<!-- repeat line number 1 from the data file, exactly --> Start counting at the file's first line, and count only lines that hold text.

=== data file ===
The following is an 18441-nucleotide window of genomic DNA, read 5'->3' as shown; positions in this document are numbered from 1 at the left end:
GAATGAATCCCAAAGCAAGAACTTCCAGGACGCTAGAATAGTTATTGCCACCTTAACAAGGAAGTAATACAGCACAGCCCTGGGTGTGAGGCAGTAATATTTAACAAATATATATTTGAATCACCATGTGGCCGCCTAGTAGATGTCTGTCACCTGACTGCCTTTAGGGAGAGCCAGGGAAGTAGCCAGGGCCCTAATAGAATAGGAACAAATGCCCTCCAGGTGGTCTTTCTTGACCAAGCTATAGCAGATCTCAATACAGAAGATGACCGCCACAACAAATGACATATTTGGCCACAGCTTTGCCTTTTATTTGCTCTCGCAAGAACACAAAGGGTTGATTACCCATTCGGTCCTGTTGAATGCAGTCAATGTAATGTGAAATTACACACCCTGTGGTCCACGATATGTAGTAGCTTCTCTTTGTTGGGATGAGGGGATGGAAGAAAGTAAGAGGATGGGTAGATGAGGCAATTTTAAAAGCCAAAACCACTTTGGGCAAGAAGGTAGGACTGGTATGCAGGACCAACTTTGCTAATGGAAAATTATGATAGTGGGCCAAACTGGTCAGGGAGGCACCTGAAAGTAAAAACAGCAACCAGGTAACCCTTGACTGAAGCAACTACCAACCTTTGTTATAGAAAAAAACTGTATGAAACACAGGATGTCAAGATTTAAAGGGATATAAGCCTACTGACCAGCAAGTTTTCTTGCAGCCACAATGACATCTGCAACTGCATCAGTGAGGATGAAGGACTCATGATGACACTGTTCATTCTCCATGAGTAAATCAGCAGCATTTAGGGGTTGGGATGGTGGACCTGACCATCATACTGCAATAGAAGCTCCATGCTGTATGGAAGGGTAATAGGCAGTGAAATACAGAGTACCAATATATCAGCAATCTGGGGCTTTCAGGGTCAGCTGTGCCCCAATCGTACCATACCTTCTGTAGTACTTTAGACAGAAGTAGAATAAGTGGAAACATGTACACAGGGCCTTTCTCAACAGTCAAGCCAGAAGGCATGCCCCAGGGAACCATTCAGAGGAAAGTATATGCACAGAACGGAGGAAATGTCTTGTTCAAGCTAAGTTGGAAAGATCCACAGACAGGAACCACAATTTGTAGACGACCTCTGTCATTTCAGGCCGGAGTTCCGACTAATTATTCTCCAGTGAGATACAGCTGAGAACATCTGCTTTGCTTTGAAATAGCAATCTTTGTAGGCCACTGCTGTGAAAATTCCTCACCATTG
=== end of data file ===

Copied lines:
The following is an 18441-nucleotide window of genomic DNA, read 5'->3' as shown; positions in this document are numbered from 1 at the left end: